Seasonal Affective Disorder

Seasonal Affective Disorder, or SAD, is a depression that normally occurs in winter months, in response to changes in the natural day/night cycle. Artificial light therapy is an effective treatment.

Definition

Seasonal affective disorder (also called SAD) is a type of depression that follows the seasons. The most common type of SAD is called winter depression. It usually begins in late fall or early winter and normal mood returns in summer. A less common type of SAD, known as summer depression, usually begins in the late spring or early summer. SAD may be related to changes in the amount of daylight you get.

Seasonal affective disorder is estimated to affect 10 million Americans. Another 10 percent to 20 percent may have mild SAD. SAD is more common in women than in men. Illness typically begins around age 20. Some people experience symptoms severe enough to affect quality of life, and 6 percent require hospitalization. Many people with SAD report at least one close relative with a psychiatric disorder, most frequently a severe depressive disorder (55 percent) or alcohol abuse (34 percent). Although some children and teenagers get SAD, it usually doesn't start in people younger than age 20. Yet when it does the syndrome is first suspected by parents and teachers. Risk decreases with age. SAD is more common the farther north you live.

Symptoms

Not everyone with SAD has the same symptoms, but common symptoms of winter depression include the following:

  • Feelings of hopelessness and sadness
  • Thoughts of suicide
  • Hypersomnia or a tendency to oversleep
  • A change in appetite, especially a craving for sweet or starchy foods
  • Weight gain
  • A heavy feeling in the arms or legs
  • A drop in energy level
  • Decreased physical activity
  • Fatigue
  • Difficulty concentrating
  • Irritability
  • Increased sensitivity to social rejection
  • Avoidance of social situations

Symptoms of the summer SAD are:

  • Poor appetite
  • Weight loss
  • Insomnia
  • Agitation and anxiety

Either type of SAD may also include some of the symptoms that are present in other kinds of depression, such as feelings of guilt, a loss of interest or pleasure in activities previously enjoyed, ongoing feelings of hopelessness or helplessness, or physical problems such as headaches and stomachaches.

Symptoms of SAD tend to reoccur at about the same time every year. The changes in mood are not necessarily related to obvious seasonal stressors (like being regularly unemployed during the winter). Usually depression is mild or moderate. However, some people experience severe symptoms and 6 percent of SAD patients need hospitalization at some time in their lives.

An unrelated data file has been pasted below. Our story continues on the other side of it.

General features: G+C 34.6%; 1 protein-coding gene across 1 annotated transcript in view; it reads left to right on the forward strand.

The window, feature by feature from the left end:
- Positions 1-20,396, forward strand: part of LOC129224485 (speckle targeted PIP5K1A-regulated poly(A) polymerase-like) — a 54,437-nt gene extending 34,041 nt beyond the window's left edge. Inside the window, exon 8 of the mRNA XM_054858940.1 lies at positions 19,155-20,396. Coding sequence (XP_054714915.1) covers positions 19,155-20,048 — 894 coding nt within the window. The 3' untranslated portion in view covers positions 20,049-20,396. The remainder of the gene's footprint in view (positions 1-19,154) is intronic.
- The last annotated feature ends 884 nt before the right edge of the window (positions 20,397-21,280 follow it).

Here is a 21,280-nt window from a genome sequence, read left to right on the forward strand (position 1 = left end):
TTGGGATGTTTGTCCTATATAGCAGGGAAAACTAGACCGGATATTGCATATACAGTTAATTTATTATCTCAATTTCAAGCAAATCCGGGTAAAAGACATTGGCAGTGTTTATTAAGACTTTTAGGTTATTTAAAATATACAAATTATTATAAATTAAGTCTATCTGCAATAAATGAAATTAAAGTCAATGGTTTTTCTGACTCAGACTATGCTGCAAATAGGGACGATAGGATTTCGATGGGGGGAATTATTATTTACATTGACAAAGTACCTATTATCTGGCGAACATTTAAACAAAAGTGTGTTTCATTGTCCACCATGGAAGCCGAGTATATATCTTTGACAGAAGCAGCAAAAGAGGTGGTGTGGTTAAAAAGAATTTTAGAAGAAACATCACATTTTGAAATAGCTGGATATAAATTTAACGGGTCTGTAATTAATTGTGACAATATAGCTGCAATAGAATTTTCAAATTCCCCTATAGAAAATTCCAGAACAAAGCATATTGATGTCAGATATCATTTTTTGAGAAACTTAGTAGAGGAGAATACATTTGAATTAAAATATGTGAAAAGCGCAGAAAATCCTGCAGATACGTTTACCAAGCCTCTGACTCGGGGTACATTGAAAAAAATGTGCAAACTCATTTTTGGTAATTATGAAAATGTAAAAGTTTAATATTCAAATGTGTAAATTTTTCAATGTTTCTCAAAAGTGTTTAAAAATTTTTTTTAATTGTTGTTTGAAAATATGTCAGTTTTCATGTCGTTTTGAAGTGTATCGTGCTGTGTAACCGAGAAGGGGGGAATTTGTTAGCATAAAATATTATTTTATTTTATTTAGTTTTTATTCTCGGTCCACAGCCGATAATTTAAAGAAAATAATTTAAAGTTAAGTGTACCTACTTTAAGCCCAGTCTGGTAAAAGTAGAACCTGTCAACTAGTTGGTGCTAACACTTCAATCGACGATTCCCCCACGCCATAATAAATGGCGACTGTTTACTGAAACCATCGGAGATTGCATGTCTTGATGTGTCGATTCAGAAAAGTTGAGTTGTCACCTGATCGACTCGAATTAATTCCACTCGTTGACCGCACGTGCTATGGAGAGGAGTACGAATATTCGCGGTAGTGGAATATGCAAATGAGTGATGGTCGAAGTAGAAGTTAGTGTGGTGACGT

Seasonal Affective Disorder can be misdiagnosed as hypothyroidyism, hypoglycemia, or a viral infection such as mononucleosis.

Causes

The cause for SAD is unknown. One theory is that it is related to the amount of melatonin in the body, a hormone secreted by the pineal gland. The body is exposed to its secretions for a shorter period of time during summer because light suppresses it production. The long nights of winter extends the amount of time melatonin is released into the body, thus increasing symptoms. It is not clear how melatonin produces the symptoms reported. One possible explanation is that melatonin causes a drop in body temperature and lower body temperature is associated with sleep. This could indicate that it is related to the sleep-wake cycle and related to the hypersomnia and fatigue reported.

Treatments

Because winter depression is probably caused by a reaction to a lack of sunlight, broad-band light therapy is frequently used. This therapy requires a light box or a light visor worn on the head like a cap. The individual either sits in front of the light box or wears light visor for a certain length of time each day. Generally, light therapy takes between 30 and 60 minutes each day throughout the fall and winter. The amount of time required varies with each individual. When light therapy is sufficient to reduce symptoms and to increase energy level, the individual continues to use it until enough daylight is available, typically in the springtime. Stopping light therapy too soon can result in a return of symptoms.

When used properly, light therapy seems to have very few side effects. Side effects include eyestrain, headache, fatigue, irritability and inability to sleep (when light therapy is used too late in the day). People with manic depressive disorders, skin that is sensitive to light, or medical conditions that make their eyes vulnerable to light damage may not be good candidates for light therapy.

When light therapy does not improve symptoms within a few days, then medication and, or, behavioral therapies should be introduced. In some cases, light therapy can be used in combination with anyone or all of these therapies.

Self-Care

  • Monitor your mood and energy level
  • Take advantage of available sunlight
  • Plan pleasurable activities for the winter season
  • Plan physical activities
  • Approach the winter season with a positive attitude
  • When symptoms develop seek help sooner rather than later

Sources

  • American Psychiatric Association
  • Diagnostic and Statistical Manual of Mental Disorders, 4th Edition
  • What is seasonal affective disorder?
  • National Alliance of Mental Illness
  • National Institute of Mental Health
  • U.S. Department of Health and Human Services; 2005
  • National Mental Health Association
  • American Family Physician
  • Substance Abuse and Mental Health Services Administration
Last reviewed 11/24/2014